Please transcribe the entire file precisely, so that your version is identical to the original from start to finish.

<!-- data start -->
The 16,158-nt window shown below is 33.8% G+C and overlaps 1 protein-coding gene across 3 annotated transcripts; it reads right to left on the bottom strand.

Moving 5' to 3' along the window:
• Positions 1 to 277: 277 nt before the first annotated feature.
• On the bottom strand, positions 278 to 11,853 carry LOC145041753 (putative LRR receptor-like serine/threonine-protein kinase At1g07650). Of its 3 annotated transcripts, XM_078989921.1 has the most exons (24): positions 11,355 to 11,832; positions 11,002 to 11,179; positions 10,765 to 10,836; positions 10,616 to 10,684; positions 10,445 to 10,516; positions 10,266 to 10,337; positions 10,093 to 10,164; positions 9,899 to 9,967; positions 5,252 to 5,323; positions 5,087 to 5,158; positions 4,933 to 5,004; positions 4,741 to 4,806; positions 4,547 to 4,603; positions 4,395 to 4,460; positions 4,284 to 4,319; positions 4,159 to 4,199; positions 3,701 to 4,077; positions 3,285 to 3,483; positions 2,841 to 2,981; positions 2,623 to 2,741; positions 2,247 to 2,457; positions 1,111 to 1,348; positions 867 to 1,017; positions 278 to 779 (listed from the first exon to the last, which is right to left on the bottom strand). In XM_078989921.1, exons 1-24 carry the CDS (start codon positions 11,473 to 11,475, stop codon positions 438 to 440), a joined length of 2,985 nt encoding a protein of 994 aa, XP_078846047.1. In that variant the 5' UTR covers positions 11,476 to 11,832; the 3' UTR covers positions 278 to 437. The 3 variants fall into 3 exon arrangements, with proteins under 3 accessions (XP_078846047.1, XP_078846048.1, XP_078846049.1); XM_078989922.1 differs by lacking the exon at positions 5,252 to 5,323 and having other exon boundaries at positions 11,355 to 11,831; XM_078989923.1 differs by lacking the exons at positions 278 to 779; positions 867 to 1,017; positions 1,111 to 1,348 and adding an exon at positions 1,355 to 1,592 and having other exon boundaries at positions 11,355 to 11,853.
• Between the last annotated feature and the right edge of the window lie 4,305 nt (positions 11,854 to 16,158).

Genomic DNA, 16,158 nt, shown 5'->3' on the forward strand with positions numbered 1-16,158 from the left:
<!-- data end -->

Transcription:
The 16,158-nt window shown below is 33.8% G+C and overlaps 1 protein-coding gene across 3 annotated transcripts; it reads right to left on the bottom strand.

Moving 5' to 3' along the window:
• Positions 1 to 277: 277 nt before the first annotated feature.
• On the bottom strand, positions 278 to 11,853 carry LOC145041753 (putative LRR receptor-like serine/threonine-protein kinase At1g07650). Of its 3 annotated transcripts, XM_078989921.1 has the most exons (24): positions 11,355 to 11,832; positions 11,002 to 11,179; positions 10,765 to 10,836; positions 10,616 to 10,684; positions 10,445 to 10,516; positions 10,266 to 10,337; positions 10,093 to 10,164; positions 9,899 to 9,967; positions 5,252 to 5,323; positions 5,087 to 5,158; positions 4,933 to 5,004; positions 4,741 to 4,806; positions 4,547 to 4,603; positions 4,395 to 4,460; positions 4,284 to 4,319; positions 4,159 to 4,199; positions 3,701 to 4,077; positions 3,285 to 3,483; positions 2,841 to 2,981; positions 2,623 to 2,741; positions 2,247 to 2,457; positions 1,111 to 1,348; positions 867 to 1,017; positions 278 to 779 (listed from the first exon to the last, which is right to left on the bottom strand). In XM_078989921.1, exons 1-24 carry the CDS (start codon positions 11,473 to 11,475, stop codon positions 438 to 440), a joined length of 2,985 nt encoding a protein of 994 aa, XP_078846047.1. In that variant the 5' UTR covers positions 11,476 to 11,832; the 3' UTR covers positions 278 to 437. The 3 variants fall into 3 exon arrangements, with proteins under 3 accessions (XP_078846047.1, XP_078846048.1, XP_078846049.1); XM_078989922.1 differs by lacking the exon at positions 5,252 to 5,323 and having other exon boundaries at positions 11,355 to 11,831; XM_078989923.1 differs by lacking the exons at positions 278 to 779; positions 867 to 1,017; positions 1,111 to 1,348 and adding an exon at positions 1,355 to 1,592 and having other exon boundaries at positions 11,355 to 11,853.
• Between the last annotated feature and the right edge of the window lie 4,305 nt (positions 11,854 to 16,158).

Genomic DNA, 16,158 nt, shown 5'->3' on the forward strand with positions numbered 1-16,158 from the left: